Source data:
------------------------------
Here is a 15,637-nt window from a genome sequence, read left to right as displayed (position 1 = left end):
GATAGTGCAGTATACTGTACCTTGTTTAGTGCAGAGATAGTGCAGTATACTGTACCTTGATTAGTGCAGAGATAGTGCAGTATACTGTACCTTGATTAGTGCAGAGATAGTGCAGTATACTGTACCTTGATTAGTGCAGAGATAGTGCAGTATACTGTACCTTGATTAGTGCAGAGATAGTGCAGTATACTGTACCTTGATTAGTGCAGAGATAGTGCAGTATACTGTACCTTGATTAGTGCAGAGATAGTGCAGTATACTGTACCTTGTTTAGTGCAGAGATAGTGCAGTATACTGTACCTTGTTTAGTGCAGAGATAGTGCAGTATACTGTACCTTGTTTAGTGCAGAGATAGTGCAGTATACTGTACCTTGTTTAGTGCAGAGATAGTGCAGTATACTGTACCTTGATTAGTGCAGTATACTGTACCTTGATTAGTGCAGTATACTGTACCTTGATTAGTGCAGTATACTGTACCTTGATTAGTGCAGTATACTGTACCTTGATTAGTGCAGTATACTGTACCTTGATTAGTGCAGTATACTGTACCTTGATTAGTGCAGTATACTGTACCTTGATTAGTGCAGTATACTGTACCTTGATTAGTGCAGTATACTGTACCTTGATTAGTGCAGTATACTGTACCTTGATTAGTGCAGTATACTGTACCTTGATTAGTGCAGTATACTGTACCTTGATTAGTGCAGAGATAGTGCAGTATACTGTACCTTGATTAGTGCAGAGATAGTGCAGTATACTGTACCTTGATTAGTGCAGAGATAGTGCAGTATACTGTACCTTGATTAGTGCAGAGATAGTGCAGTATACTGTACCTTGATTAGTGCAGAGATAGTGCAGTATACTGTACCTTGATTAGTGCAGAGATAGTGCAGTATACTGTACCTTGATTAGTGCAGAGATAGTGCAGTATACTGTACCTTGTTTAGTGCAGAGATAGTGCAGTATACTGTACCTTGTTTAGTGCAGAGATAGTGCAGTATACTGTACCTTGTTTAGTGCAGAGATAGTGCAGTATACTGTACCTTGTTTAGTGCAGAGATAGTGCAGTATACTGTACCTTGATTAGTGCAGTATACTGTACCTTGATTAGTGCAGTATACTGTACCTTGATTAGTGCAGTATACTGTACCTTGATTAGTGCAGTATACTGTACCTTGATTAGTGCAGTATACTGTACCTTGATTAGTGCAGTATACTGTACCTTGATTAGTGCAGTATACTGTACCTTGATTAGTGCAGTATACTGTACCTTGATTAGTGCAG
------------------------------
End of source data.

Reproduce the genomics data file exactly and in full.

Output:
Here is a 15,637-nt window from a genome sequence, read left to right as displayed (position 1 = left end):
GATAGTGCAGTATACTGTACCTTGTTTAGTGCAGAGATAGTGCAGTATACTGTACCTTGATTAGTGCAGAGATAGTGCAGTATACTGTACCTTGATTAGTGCAGAGATAGTGCAGTATACTGTACCTTGATTAGTGCAGAGATAGTGCAGTATACTGTACCTTGATTAGTGCAGAGATAGTGCAGTATACTGTACCTTGATTAGTGCAGAGATAGTGCAGTATACTGTACCTTGATTAGTGCAGAGATAGTGCAGTATACTGTACCTTGTTTAGTGCAGAGATAGTGCAGTATACTGTACCTTGTTTAGTGCAGAGATAGTGCAGTATACTGTACCTTGTTTAGTGCAGAGATAGTGCAGTATACTGTACCTTGTTTAGTGCAGAGATAGTGCAGTATACTGTACCTTGATTAGTGCAGTATACTGTACCTTGATTAGTGCAGTATACTGTACCTTGATTAGTGCAGTATACTGTACCTTGATTAGTGCAGTATACTGTACCTTGATTAGTGCAGTATACTGTACCTTGATTAGTGCAGTATACTGTACCTTGATTAGTGCAGTATACTGTACCTTGATTAGTGCAGTATACTGTACCTTGATTAGTGCAGTATACTGTACCTTGATTAGTGCAGTATACTGTACCTTGATTAGTGCAGTATACTGTACCTTGATTAGTGCAGTATACTGTACCTTGATTAGTGCAGAGATAGTGCAGTATACTGTACCTTGATTAGTGCAGAGATAGTGCAGTATACTGTACCTTGATTAGTGCAGAGATAGTGCAGTATACTGTACCTTGATTAGTGCAGAGATAGTGCAGTATACTGTACCTTGATTAGTGCAGAGATAGTGCAGTATACTGTACCTTGATTAGTGCAGAGATAGTGCAGTATACTGTACCTTGATTAGTGCAGAGATAGTGCAGTATACTGTACCTTGTTTAGTGCAGAGATAGTGCAGTATACTGTACCTTGTTTAGTGCAGAGATAGTGCAGTATACTGTACCTTGTTTAGTGCAGAGATAGTGCAGTATACTGTACCTTGTTTAGTGCAGAGATAGTGCAGTATACTGTACCTTGATTAGTGCAGTATACTGTACCTTGATTAGTGCAGTATACTGTACCTTGATTAGTGCAGTATACTGTACCTTGATTAGTGCAGTATACTGTACCTTGATTAGTGCAGTATACTGTACCTTGATTAGTGCAGTATACTGTACCTTGATTAGTGCAGTATACTGTACCTTGATTAGTGCAGTATACTGTACCTTGATTAGTGCAG